Ever been to a nude beach in Toronto? If the thought of being stark naked in front of another human being, who is not your partner or a member of your immediate family, makes you feel extremely uncomfortable, I feel you.
I went top-free for 30 seconds on a nude beach in France once, and it was exhilarating, but also kind of scary. Some people (like myself) are taught at a young age to cover up. Showing too much skin could be seen as an invitation for unwanted attention, advances or judgment.
As the bikini top came off easily that day, the feeling that I should be ashamed, or worried, came on strong.
Was everybody looking at me? Was I being judged? Objectified?
I wish I could go back to that place and time (not just because it was a fabulous trip), but because I would like to pat my younger self gently on the head, and tell her that, "literally no one cares."
What is it about being nude that can feel so overwhelmingly daunting for some, yet for others, it's no big deal? In fact, for many people, it's empowering.
That's where Greg Snow comes in. He's the president of the Federation of Canadian Naturists, a not-for-profit organization that promotes the naked lifestyle, and says that it has done wonders for his confidence.
Snow has also been a permanent resident at Bare Oaks for more than a decade. The family-friendly naturist park, that was the setting of a Brendan Canning music video four years ago, is located just north of Newmarket.
The gymno-camp has been open since the 70s (though there was a 17-year stretch of non-nude use, from 1984 to 2001).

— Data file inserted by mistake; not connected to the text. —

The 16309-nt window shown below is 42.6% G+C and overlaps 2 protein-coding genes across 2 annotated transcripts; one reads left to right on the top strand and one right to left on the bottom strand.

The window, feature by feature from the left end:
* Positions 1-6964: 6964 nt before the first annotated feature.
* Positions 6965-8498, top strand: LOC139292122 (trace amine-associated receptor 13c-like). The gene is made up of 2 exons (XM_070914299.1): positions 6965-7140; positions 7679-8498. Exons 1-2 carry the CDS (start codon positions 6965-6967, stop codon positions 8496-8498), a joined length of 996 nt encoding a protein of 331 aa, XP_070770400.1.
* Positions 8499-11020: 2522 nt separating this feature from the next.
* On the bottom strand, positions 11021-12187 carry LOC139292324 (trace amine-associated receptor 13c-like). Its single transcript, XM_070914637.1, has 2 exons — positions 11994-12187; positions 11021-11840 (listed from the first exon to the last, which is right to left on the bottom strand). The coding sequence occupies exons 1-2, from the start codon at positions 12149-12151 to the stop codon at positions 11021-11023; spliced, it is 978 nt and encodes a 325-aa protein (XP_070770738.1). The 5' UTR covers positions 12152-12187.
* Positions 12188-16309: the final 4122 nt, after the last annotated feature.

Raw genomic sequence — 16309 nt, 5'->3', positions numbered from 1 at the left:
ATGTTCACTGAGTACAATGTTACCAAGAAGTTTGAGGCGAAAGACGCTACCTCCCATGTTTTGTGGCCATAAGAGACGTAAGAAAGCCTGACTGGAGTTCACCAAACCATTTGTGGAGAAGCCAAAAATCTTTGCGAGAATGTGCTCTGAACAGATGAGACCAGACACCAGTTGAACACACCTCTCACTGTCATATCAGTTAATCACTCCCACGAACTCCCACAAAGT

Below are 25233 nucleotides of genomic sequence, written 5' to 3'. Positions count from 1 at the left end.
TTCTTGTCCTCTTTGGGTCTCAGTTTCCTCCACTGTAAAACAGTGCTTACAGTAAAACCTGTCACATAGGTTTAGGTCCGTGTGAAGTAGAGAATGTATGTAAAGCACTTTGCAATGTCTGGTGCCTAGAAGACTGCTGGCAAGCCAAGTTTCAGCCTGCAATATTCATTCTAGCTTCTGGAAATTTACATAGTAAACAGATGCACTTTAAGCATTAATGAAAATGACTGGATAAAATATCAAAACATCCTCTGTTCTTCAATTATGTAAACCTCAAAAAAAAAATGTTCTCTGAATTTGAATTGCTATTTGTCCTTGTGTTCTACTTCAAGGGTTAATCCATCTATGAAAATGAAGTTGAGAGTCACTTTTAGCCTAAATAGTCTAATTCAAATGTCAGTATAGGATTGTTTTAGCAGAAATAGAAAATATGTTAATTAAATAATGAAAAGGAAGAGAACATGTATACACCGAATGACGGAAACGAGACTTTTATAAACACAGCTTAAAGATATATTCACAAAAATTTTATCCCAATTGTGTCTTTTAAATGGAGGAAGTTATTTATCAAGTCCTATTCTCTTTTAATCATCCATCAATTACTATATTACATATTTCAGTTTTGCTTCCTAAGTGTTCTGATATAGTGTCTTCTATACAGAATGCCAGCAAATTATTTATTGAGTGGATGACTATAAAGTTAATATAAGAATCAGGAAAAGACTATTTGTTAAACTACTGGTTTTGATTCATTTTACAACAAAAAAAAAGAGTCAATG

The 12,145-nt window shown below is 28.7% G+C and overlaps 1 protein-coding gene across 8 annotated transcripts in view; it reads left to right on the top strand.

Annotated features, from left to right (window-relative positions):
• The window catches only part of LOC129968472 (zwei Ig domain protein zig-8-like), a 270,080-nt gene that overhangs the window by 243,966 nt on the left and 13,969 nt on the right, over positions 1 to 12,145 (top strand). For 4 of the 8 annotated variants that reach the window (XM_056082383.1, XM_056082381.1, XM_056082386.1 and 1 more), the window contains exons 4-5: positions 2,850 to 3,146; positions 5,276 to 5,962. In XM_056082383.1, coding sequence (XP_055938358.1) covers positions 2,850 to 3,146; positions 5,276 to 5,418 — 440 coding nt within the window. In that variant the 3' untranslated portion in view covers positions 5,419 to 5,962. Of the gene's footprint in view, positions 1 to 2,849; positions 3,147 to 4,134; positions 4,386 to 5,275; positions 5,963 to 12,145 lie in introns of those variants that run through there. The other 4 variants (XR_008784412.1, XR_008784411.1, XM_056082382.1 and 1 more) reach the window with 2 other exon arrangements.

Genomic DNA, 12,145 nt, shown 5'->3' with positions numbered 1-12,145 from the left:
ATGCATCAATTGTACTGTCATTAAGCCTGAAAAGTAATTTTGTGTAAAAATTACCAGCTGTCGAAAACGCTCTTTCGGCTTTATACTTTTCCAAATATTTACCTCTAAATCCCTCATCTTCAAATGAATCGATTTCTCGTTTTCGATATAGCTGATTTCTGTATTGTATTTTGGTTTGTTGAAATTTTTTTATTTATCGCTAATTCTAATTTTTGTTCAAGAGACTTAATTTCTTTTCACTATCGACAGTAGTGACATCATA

Aside from Bare Oaks, (and events like the World Naked Bike Ride, or the Pride Parade) there aren't many public places in the GTA where it is deemed appropriate to don only your birthday suit.
Of course, there's Ponderosa Nature Park, but that's north of Hamilton, and the Toronto Islands does have the "clothing optional" Hanlan's Point Beach, if you don't mind a sandy bottom and the occasional "lookie-loo."
Since the beginning of the pandemic, Snow says that he’s seen an increased interest in the naturist lifestyle, and stats around the world support this. Could it be that more people are shedding their cares, along with their clothes?
Or perhaps they're in it for the health benefits?
According to the Fédération des Espaces Naturistes, being naked in nature helps you sleep better, it's a great way to boost your levels of vitamin D, and it actually lowers the chances of infections and the spread of germs.
There's also the element of letting go, while simultaneously embracing, and celebrating our naked bods.
Listen to Season 2, Episode 3 of the blogTO podcast
If you've ever been even the least bit curious about naturism, which is slightly different than nudism, Greg Snow talks about the misconceptions and benefits of being nude, and why as a first-timer he wouldn’t go to Hanlan’s Point to de-robe.
Just don’t forget your towel, and mask!
Guide to this podcast
- 1:00 The biggest misconception about naturist parks
- 1:26 The tenets of naturism
- 2:28 How does one get into naturism?
- 3:35 Don't forget your wife
- 4:01 What the first time was like
- 4:40 Feeling empowered in the nude
- 5:00 The difference between naturism and nudism
- 6:50 Arriving at Bare Oaks
- 7:15 Why you might "need" to be dressed at a nude park
- 8:37 The two big worries about being naked in front of others
- 9:08 Men are afraid they'll have erections all the time
- 9:45 Has there been an increased interest in naturism since the start of the pandemic?
- 10:14 Naturist parks closest to Toronto
- 10:46 How to tell if someone is a newbie
- 11:11 What would you tell someone thinking about getting into naturism?
- 12:12 The importance of having spaces for people to explore naturism
- 13:00 The issue with "clothing optional" beaches like Hanlan's Point Beach
- 14:40 What are the rules surrounding being naked in public?
- 16:52 Clothed campgrounds are called "textile"
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by Dani Stover via blogTO
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